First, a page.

Buddhist Conceptions

Question: Certain schools of thought, namely Buddhism, put forward the idea of momentariness. The flow of events gives rise to a continuum of consciousness, but this continuum is observed by a subtle level of mind, and not by a witness like the ātman/soul from an underlying substratum. Schools such as the Gelugpa tradition state that there is a transference of information/memory from one moment to the next, thus accounting for memory and saṁskāras. Similarly, science-based proponents put forward the idea that information/memory etc. is transferred via DNA/RNA, thereby also denying the existence of an eternal individuated ātman/soul that possesses the qualities of agency, knowingness etc.

I believe in Nyāya there is a pūrva-pakṣa that things must exist in more than one moment for transference and change to take place. But that does not seem to dispel this idea.

What is the Gauḍīya refutation to this idea of transference, that denies the existence and necessity of the ātman?

Answer: The most basic principle accepted by all Vedāntists is that the observer is distinct from the observed; and that only a person who has experienced something can remember it. 

The transfer of information theory does not account for this. For example, suppose there is a person named Ramadasa. He dies and after his death, his bank account is automatically transferred into the name of his son. But his son does not know this. For all practical purposes, the son cannot use the money. Now imagine that when the son dies, his bank account is also transferred into his own son’s name. And this continues for every descendent of Ramadasa. In this example, the money is transferred to the next generation, but it cannot be utilized because the person into whose name the money is transferred is not aware of the transfer. From this example, you can understand that if information is transferred from one moment to another, then this information would not serve any purpose unless there is an agent, who can use the information. The agent has to be distinct from the information to make use of it.

Moreover, in the theory of momentariness, karma makes no sense because there is no fixed agent. It is illogical that the fruit of an action performed by one agent is experienced by another agent. We all have the subjective experience that we enjoy the fruits of action done in the past. Such a subjective feeling is not possible if the subject is changing at every moment.

Śrī Jīva Gosvāmī refutes the Buddhist idea in Tattva Sandarbha. Please refer to that for more details.

Question: Some Buddhist schools say that memory, experience, etc. are all contained within the content of information that is passed via transference, from moment to moment, which then gives rise to a feeling of there being an observer; however, an observer does not actually exist. Only the sensation of one’s being there is present. Whatever memory, experience, etc. was transferred to the next moment is contained within what is available at this moment. This is how they explain memory/observation.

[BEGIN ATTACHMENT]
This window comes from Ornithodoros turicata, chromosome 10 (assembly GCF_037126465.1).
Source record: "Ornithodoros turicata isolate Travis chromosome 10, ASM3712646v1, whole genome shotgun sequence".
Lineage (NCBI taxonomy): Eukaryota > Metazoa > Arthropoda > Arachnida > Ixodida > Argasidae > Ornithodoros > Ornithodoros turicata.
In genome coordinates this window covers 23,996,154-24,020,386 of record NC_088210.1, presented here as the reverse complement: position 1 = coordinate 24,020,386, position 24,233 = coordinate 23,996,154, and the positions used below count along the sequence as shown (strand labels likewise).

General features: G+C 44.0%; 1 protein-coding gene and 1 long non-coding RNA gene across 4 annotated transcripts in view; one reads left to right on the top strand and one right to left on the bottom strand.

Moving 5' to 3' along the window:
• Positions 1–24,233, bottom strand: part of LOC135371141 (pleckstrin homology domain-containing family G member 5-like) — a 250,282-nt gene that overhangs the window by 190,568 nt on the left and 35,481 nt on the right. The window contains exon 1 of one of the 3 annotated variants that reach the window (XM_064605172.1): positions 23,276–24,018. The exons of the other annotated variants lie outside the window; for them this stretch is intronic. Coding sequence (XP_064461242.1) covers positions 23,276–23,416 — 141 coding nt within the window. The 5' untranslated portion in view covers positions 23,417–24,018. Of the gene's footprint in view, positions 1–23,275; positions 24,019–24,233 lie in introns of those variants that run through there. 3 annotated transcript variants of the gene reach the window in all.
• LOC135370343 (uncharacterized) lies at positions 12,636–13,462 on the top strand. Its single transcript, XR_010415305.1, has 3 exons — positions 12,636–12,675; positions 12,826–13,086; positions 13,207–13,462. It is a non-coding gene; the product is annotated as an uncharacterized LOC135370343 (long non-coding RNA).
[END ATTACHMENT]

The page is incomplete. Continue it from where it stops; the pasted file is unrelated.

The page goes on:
Answer: My question is: What is the proof of this? What is the proof that the observer actually does not exist? It is our own experience that we experience things. Can we deny our own experience of being the observer? We have a very distinct feeling of the experiencer and the experience. Can anyone deny that? If there is no actual observer, then from where does this feeling come and why does it exist? Who is monitoring the transference of the memory? Is it automatic? You can give the example of a smart computer or a robot who can store memory and have a sense of identity. But this is nothing but an imitation of a human mind generated by a human mind. It does not answer my question about my subjective feeling of being different from my experience. A computer or robot does not have that feeling. It can talk like us because it has been programed to do so.

All these questions need to be answered. 

 

 

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Comments ( 1 )
  1. Parikshit Chauhan

    Buddha has been falsely framed as a propounder of the anātmā doctrine, that there is no distinction ever-present consciousness. A good number of those in academia like to construct stories to come up with fictitious dissertations, in an attempt to manufacture something scandalous and thus exciting. Aryan Invasion fiction is another example of this. The name of Buddha got attached with such apa-siddhāntas as happened with Kapila of Samkhya — that Kapila denied existence of Ishvara. In fact, Kapila acknowledges Ishvara.

    That the Buddha propounded the anātmā doctrine cannot be conclusively established from the literature supposedly authored during his time. He learned from Sāmkhya teachers and his understanding was rooted in Upanishadic wisdom. Anātmā means “who you actually are is different from the mind-body complex”; from what you see in the mirror, from what you think you are.

    Those who cannot read Sanskrit and rely on English translations develop misconceptions regarding Indian philosophies, as most books on Indian philosophy were commissioned during the British rule and are filled with wrong translations. Later Indian historians or philosophers accepted those faulty translations as standard material. Indian philosophy departments in colleges are only partly representing the truth about Indian thoughts.

    The vastness and depth of India thought is impossible to capture unless at least a lifetime is devoted exclusively to it. Short notes, summaries, and conferences at best can give some vrttis to inspect and ponder over.

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